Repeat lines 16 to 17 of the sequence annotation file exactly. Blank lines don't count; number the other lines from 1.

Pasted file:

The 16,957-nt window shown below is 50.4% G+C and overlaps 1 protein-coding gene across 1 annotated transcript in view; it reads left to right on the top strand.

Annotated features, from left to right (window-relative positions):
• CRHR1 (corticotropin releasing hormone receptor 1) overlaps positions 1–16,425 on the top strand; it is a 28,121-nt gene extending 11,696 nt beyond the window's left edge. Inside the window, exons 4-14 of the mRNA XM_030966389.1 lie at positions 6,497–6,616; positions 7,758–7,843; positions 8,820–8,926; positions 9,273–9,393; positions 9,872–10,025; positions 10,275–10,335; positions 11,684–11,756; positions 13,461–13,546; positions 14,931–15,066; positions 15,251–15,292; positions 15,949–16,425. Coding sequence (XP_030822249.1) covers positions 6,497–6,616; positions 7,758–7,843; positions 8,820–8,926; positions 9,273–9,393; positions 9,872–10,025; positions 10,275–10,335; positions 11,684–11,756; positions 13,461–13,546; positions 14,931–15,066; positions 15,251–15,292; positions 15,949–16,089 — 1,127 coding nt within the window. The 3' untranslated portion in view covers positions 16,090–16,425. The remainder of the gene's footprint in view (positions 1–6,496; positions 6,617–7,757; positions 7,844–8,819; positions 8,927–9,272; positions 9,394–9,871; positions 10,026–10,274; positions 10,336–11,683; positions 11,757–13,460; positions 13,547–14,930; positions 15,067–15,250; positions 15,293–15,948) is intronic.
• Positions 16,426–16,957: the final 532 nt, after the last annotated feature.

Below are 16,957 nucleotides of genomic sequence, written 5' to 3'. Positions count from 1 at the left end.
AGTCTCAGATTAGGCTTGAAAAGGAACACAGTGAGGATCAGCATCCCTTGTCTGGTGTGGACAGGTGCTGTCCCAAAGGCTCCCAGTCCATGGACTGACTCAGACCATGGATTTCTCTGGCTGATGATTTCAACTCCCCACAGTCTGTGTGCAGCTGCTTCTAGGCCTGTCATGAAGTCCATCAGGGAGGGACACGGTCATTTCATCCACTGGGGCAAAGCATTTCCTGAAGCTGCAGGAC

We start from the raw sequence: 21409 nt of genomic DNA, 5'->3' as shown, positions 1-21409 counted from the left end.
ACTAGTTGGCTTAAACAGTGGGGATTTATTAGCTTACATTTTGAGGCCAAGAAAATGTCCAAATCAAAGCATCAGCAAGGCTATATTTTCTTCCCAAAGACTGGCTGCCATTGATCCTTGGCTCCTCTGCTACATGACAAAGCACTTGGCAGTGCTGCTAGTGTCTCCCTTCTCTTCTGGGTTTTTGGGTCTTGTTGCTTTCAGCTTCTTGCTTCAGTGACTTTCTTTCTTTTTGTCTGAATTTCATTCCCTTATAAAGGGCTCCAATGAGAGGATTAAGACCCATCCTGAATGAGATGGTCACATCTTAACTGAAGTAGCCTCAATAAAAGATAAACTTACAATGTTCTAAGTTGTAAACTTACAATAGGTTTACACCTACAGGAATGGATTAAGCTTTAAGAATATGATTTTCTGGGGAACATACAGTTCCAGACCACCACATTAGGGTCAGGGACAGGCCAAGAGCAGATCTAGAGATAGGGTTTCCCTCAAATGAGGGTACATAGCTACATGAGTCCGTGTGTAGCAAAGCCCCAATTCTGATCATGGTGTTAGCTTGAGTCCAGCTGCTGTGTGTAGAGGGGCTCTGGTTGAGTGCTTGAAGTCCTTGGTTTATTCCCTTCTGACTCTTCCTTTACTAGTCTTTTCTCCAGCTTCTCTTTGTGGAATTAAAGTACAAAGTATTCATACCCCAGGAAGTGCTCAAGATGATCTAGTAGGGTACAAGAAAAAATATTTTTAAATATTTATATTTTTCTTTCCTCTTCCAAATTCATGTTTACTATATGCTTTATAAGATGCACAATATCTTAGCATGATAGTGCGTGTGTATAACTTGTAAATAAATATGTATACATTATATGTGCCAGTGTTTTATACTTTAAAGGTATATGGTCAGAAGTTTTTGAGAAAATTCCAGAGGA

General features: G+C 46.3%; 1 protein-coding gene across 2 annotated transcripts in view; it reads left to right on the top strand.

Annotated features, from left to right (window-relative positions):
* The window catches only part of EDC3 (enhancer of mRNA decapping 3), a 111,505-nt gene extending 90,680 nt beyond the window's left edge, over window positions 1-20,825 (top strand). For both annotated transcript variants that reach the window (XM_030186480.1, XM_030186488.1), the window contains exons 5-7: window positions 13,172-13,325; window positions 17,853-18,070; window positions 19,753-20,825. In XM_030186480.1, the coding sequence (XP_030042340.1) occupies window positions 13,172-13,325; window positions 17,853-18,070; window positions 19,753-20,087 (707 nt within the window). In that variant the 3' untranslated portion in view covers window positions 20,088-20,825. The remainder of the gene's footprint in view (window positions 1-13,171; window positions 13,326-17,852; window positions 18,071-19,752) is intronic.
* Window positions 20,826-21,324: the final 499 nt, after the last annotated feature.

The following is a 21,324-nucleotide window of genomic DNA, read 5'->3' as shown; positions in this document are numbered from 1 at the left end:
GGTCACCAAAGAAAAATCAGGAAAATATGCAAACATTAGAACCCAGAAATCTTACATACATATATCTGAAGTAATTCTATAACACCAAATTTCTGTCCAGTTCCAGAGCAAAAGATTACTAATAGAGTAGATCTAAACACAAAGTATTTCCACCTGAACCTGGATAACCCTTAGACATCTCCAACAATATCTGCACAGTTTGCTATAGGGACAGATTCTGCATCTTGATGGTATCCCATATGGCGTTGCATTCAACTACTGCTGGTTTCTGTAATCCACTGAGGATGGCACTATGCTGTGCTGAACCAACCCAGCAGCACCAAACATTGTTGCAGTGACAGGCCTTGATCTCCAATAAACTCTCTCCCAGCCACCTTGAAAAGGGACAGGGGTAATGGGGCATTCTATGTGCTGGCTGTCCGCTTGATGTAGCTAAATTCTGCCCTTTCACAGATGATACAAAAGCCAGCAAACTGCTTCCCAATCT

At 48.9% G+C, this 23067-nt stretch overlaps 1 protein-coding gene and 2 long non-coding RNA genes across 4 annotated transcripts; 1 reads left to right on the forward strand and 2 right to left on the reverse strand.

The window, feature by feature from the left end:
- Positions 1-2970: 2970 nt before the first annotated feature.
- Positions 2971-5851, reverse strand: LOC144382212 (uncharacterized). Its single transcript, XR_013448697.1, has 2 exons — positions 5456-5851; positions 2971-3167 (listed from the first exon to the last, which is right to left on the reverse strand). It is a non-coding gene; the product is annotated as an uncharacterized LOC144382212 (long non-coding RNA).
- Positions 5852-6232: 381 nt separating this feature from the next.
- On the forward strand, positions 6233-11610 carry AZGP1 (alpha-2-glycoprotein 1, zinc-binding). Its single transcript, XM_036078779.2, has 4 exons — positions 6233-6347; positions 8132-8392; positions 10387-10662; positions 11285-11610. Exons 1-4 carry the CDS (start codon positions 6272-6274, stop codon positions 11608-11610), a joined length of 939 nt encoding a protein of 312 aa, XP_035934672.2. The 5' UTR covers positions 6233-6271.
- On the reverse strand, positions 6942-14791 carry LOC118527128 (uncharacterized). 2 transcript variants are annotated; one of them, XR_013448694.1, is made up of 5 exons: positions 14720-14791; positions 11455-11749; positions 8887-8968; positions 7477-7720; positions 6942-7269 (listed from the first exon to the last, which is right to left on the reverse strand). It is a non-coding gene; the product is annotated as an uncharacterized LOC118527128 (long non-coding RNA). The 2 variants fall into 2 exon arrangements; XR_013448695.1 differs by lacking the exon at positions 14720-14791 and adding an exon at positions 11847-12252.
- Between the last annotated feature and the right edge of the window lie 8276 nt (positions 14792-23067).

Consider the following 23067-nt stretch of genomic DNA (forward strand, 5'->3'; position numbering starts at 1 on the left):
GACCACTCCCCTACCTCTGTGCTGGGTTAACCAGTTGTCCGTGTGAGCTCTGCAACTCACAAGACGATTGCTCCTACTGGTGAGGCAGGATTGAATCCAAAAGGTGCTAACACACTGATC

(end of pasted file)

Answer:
The window, feature by feature from the left end:
- Positions 1-2970: 2970 nt before the first annotated feature.